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DFW. Rest in peace.

09/12/2009

“It’s weird to feel like you miss someone you’re not even sure you know” — Mario Incandenza.

I’m fighting tears as I post this.
A couple of days ago I cried in my boyfriend’s car after he’d driven me back from studying at his apartment. He’s reading IJ too and so he understood.
He understood that it doesn’t make sense to me to miss this author whom I’ve never met—I’ve only read one book of his (albeit the “masterpiece”), I feel almost like a fraud for having this sadness in the face of his friends, family, colleagues, and really devoted readers who have so much more cause for sadness than I do.

I still haven’t posted the “what I’ve learned from IJ” piece that I (had been) working on. School interfered and I’ve been feeling my “infinite summer” moving away from me in that gradual way that waves slowly pull objects out to sea. You see it, you see it, you see it, and suddenly the bobbing object’s become a bobbing speck out of sight.
That’s what I don’t want. I don’t want those lessons to drift out of my consciousness.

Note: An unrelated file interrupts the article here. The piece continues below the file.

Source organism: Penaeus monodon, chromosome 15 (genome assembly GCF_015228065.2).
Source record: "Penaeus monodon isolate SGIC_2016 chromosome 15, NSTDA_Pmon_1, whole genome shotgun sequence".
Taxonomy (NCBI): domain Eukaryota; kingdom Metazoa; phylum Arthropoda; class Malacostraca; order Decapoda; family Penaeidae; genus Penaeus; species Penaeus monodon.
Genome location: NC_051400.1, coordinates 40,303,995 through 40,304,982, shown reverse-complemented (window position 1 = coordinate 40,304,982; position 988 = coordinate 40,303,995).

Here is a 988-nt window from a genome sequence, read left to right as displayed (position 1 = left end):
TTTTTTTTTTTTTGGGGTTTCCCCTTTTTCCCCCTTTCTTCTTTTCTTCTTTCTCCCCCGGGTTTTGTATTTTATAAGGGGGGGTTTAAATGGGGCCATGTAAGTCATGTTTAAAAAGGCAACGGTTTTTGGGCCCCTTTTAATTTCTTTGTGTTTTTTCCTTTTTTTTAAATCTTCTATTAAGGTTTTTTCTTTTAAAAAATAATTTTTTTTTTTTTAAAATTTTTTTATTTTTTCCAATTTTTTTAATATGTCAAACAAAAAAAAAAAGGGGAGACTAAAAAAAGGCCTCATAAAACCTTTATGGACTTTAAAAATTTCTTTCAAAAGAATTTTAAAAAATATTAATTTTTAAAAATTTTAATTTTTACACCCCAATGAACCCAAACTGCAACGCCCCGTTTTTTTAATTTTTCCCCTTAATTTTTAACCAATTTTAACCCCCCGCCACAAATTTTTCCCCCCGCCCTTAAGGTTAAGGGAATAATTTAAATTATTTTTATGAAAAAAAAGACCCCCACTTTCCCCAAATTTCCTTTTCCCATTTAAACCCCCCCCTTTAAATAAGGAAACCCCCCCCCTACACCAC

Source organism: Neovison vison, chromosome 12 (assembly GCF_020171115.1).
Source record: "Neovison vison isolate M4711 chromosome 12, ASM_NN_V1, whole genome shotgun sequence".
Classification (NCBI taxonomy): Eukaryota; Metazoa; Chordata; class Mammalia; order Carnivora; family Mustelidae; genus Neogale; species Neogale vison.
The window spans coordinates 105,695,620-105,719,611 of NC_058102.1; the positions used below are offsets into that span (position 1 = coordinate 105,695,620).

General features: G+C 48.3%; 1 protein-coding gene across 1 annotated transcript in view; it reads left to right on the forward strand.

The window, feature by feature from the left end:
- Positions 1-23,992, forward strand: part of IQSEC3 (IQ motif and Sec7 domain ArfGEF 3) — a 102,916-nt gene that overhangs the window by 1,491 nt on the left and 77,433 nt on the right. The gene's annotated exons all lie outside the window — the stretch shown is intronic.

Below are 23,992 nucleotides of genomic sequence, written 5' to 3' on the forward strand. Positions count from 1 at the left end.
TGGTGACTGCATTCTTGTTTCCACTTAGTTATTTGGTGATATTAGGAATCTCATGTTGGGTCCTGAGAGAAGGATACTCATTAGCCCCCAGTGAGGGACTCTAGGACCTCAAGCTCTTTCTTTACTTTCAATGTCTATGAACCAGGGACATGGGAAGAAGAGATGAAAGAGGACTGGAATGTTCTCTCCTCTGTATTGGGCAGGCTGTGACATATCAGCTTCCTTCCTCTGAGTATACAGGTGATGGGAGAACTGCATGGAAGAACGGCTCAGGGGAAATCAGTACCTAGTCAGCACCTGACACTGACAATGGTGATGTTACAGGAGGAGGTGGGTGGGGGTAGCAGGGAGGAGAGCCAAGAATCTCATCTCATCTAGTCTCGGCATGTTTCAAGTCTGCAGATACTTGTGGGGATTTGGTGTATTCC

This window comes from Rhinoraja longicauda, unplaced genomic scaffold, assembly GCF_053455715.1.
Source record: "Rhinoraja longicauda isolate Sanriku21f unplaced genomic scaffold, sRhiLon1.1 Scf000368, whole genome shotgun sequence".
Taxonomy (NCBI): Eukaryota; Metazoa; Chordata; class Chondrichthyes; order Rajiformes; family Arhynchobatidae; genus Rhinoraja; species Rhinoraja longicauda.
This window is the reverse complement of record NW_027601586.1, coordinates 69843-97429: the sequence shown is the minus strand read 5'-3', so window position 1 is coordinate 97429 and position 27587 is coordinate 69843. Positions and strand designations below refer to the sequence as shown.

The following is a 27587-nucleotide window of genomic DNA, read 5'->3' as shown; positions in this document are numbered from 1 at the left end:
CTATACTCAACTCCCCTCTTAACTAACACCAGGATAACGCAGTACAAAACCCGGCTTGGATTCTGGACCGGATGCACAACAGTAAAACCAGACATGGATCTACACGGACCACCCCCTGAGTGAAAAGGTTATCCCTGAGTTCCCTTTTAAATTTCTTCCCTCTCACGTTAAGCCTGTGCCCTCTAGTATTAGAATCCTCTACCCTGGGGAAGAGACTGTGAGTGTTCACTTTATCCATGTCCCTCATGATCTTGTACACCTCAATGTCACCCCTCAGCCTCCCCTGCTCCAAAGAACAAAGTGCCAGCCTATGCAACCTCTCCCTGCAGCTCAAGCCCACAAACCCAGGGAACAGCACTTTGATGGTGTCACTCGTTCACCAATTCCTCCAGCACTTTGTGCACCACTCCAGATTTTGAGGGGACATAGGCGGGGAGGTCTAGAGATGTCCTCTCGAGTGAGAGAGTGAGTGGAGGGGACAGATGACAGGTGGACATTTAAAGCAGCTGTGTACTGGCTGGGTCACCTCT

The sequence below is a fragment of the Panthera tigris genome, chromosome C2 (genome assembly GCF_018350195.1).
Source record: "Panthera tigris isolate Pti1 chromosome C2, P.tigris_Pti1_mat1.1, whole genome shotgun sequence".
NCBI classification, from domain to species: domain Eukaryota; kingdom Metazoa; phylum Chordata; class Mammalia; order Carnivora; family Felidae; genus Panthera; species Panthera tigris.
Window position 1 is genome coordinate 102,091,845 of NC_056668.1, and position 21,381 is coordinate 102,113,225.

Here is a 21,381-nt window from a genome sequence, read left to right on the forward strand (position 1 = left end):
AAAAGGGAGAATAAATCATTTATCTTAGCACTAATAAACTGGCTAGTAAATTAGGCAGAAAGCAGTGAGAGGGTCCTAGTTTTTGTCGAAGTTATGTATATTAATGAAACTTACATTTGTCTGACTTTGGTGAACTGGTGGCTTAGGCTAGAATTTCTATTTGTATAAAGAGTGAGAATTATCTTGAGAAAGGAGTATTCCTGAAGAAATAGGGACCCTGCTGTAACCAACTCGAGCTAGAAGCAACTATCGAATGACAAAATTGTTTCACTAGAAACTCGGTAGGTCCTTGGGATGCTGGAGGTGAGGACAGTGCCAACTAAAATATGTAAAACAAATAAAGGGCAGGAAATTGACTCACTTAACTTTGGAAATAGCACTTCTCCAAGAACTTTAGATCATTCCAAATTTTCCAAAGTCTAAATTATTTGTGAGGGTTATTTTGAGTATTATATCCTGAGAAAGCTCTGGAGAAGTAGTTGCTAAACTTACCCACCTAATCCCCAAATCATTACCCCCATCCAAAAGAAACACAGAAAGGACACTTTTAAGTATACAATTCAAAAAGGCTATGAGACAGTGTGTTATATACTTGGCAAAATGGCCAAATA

I remember grieving over the Virginia Tech shootings 2 years ago, again feeling like it was not my place to grieve. My high school had lost an alumna, but I didn’t know her. I’d transferred in as a senior that year and had no real emotional root to West Springfield.
Yet it hurt.
I’d written a poem and posted it on the memorial website—it’s a magnetic poem.
Here it is:
why

I think those feelings still resonate with me w/r/t DFW.

Dave, thank you for your writing, your humor, the way you’ve made me consider my world differently. Thank you for your reminder that “this is water” and for your challenge to a graduating class to live a compassionate life that’s extended to an audience far beyond that auditorium. Thank you for sharing your love of words, your struggles, and your kindness. Thank you for helping me forget how alone I really was this summer after the move; thank you for Infinite Jest and the real, beautiful, terrifying, eye-opening joy it was to read–the fact that James O. Incandenza’s initals are JOI has never ceased to make me suspicious. Thank you for saturating that book with truth, for making it challenging, for making me think hard, for making me struggle with it. I don’t know yet how exactly it will have changed me, but I know it has.

The Spanish medieval poets believed that there were three lives: the mortal, physical existence; the spiritual life of glory or fame; and the life eternal which occurred after death.
That second life of honor is not cut off at death; it last as long as the person is held in the memories of those left behind. One’s glory can still burn brightly years and years after they themselves have withered away.
This is only the first anniversary, but I think DFW’s second life is in no danger of flickering out.
No indeed.

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